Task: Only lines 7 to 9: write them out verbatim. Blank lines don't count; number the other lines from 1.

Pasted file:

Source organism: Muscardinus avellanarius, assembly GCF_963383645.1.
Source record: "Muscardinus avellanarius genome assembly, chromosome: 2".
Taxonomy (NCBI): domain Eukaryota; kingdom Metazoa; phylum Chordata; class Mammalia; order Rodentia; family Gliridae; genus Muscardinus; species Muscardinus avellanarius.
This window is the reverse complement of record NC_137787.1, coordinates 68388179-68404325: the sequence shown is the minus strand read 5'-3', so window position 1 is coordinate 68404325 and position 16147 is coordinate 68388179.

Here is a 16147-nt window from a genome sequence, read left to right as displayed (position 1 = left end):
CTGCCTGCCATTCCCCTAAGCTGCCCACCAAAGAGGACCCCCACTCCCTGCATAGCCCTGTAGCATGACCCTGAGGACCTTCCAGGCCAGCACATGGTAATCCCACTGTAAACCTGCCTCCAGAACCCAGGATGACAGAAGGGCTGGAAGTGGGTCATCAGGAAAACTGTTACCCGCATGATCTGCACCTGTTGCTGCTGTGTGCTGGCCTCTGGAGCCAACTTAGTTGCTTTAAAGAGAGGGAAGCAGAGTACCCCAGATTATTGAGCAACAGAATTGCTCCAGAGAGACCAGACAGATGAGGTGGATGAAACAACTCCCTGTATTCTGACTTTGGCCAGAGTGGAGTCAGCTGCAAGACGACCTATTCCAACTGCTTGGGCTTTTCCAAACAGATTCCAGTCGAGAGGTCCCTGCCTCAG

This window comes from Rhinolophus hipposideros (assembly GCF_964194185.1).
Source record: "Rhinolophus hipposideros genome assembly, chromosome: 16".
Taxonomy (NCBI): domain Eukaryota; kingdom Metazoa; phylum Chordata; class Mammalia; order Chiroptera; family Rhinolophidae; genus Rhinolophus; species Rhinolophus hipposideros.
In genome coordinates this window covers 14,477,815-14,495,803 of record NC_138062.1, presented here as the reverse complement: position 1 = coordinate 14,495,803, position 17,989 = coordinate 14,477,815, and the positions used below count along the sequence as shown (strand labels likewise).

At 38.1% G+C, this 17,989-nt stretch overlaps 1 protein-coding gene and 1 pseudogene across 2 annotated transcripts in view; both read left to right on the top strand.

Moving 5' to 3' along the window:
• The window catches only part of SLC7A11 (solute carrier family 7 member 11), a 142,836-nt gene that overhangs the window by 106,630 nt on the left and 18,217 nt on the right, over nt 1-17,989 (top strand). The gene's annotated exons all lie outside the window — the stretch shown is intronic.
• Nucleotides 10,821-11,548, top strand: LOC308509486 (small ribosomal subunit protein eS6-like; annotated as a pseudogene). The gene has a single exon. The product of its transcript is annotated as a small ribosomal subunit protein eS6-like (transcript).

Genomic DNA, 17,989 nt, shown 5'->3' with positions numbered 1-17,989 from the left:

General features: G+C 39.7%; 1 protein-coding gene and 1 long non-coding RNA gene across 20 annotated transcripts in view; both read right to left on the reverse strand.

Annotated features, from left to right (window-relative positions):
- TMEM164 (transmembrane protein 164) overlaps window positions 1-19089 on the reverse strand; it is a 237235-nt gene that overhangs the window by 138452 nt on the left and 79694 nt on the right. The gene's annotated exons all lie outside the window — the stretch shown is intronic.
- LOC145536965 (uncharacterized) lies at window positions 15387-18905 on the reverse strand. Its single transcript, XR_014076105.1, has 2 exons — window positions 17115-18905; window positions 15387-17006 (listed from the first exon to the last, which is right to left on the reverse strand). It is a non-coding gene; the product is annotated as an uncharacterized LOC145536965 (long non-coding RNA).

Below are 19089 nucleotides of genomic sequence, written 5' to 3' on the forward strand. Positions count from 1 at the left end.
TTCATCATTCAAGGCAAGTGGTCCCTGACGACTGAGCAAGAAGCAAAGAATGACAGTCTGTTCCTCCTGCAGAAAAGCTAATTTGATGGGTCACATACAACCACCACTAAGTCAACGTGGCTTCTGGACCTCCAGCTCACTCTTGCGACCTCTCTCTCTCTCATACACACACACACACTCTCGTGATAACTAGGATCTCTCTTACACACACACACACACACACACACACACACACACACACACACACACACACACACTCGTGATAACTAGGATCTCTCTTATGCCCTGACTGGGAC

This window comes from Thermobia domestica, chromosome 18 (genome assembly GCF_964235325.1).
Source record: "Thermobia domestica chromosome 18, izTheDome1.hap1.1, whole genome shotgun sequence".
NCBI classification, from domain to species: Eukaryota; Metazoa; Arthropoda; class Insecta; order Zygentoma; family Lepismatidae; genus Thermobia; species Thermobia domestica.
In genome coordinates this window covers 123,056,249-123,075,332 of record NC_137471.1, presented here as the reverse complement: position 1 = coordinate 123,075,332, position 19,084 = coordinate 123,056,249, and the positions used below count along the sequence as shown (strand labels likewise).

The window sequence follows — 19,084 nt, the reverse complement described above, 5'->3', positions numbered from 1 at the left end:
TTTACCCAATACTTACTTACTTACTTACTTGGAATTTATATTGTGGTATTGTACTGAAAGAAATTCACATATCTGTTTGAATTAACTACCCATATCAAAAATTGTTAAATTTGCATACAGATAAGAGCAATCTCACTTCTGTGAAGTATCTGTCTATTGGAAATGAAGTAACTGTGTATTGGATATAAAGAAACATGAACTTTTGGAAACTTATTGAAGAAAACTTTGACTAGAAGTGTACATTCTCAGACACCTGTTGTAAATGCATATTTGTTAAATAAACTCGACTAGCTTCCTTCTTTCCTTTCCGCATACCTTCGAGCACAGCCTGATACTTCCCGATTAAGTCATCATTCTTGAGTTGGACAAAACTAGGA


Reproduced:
This window comes from Rhinolophus hipposideros (assembly GCF_964194185.1).
Source record: "Rhinolophus hipposideros genome assembly, chromosome: 16".
Taxonomy (NCBI): domain Eukaryota; kingdom Metazoa; phylum Chordata; class Mammalia; order Chiroptera; family Rhinolophidae; genus Rhinolophus; species Rhinolophus hipposideros.